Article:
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Taiwan's Yang Ming sees low sulfur fuel as likely main option for IMO 2020 rule

Singapore — With the deadline for the International Maritime Organization's global sulfur cap looming, low sulfur fuel oil appeared to be the main marine fuel option, Taiwan's Yang Ming Marine Transport Corporation said Wednesday.

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"The use of low-sulfur fuel is the intended solution for now, but we can't rule out other options like scrubber installation and LNG related infrastructure," it said in an e-mailed reply.

IMO will cut the sulfur cap in marine fuels to 0.5% from January 1, 2020, compared with 3.5% currently, which means shipowners have to either switch to cleaner, more expensive fuels or install scrubbers.

"Under the circumstances of unexpectedly slow recovery in the marine industry as well as the uncertainty of further changes to legislation worldwide, we think the measures will need to be decided prudently," Yang Ming said.

The issue was still under evaluation at this stage and the final decision would be made in due course, it added.

The company is seeking to reduce operating costs and mitigate the environmental impact of its older ships by an ongoing fleet renewal program.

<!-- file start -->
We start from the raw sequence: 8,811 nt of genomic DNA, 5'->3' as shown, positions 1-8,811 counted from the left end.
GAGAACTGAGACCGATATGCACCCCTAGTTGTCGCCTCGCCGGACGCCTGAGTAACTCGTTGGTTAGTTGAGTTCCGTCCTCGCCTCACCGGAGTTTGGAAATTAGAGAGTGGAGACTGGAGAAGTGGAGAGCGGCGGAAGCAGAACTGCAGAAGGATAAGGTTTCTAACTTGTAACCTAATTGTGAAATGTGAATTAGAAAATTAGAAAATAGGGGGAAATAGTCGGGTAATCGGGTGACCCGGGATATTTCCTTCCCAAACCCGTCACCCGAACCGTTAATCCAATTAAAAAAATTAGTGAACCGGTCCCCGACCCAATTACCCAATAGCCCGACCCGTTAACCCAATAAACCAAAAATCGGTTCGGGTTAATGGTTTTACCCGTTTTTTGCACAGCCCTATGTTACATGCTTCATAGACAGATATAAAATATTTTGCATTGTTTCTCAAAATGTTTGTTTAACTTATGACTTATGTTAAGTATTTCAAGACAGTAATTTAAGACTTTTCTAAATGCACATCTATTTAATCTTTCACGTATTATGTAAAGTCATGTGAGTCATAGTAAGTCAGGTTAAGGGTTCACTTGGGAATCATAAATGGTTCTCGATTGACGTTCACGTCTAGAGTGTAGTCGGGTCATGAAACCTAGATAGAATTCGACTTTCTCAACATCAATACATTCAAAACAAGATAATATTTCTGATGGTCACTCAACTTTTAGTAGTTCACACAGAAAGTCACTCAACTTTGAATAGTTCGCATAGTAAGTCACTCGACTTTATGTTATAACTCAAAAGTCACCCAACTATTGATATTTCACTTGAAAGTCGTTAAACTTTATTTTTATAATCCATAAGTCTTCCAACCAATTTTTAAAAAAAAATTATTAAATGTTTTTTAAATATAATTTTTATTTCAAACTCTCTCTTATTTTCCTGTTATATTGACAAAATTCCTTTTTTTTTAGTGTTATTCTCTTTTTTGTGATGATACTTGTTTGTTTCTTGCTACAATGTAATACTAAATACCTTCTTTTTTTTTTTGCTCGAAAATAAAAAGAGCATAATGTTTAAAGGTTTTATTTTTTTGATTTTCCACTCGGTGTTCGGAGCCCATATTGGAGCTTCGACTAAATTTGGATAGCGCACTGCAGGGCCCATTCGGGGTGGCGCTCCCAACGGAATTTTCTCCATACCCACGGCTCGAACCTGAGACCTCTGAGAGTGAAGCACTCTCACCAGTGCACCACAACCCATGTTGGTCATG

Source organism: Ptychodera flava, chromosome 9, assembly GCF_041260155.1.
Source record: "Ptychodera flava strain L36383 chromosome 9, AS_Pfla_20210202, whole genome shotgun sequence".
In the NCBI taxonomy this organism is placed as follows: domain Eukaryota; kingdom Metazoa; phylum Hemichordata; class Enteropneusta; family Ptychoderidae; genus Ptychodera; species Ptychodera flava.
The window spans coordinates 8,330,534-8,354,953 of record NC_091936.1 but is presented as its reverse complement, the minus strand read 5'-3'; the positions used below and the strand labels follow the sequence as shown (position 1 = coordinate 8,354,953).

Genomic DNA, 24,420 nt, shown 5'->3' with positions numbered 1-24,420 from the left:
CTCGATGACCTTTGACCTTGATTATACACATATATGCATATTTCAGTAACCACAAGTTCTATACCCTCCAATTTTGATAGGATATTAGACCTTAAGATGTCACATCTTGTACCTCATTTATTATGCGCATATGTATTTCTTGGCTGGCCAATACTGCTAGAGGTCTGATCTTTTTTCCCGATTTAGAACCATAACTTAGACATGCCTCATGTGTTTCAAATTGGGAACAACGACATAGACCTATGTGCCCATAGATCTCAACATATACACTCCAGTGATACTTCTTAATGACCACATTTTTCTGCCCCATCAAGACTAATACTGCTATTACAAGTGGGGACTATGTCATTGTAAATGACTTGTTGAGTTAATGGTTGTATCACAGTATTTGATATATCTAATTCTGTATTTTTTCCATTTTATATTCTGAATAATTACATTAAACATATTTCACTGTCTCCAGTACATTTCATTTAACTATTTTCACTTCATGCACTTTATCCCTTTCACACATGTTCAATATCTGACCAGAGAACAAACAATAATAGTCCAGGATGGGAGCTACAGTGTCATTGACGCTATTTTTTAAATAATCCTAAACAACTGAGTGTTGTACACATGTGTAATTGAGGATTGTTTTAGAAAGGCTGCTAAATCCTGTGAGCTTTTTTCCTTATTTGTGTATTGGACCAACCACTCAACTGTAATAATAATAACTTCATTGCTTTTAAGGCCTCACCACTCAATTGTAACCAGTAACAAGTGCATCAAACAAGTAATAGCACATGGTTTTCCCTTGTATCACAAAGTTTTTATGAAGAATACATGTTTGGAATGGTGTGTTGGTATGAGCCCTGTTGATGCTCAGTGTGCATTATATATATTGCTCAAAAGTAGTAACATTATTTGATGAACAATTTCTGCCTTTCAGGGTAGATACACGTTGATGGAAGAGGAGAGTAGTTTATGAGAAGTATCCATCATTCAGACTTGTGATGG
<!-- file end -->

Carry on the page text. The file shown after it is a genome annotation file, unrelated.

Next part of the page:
It sought to replace older ships upon the expiry of their charter agreements and would further review the old, fuel-consuming, non-eco friendly fleet, it said.

Yang Ming recently signed time charter agreements with Japan's Shoei Kisen Kaisha earlier this month for five 11,000 TEU containerships and with Greece's Costamare for another five 12,000 TEU newbuilds.

All the 10 chartered container ships will be newbuilds, due to be delivered from the second quarter of 2020 through Q3 of 2021, the company said in a statement last week.

In view of the IMO's 2020 sulfur cap, the vessels were designed in compliance with the regulations and would be more efficient in bunker fuel consumption, Yang Ming said.

The chartered newbuilds will emit less carbon, use fuel oil containing limited sulfur, and will be equipped with a more efficient ballast water treatment system, it said last week.

They would help improve the company's daily operations and would be instrumental in long-term development and fleet modernization, Yang Ming said, adding that there was, however, no specific dates for their future employment.

Yang Ming currently operates a fleet of about 106 container ships with a total capacity of more than 600,000 TEU. -- Surabhi Sahu, surabhi.sahu@spglobal.com

-- Edited by E Shailaja Nair, shailaja.nair@spglobal.com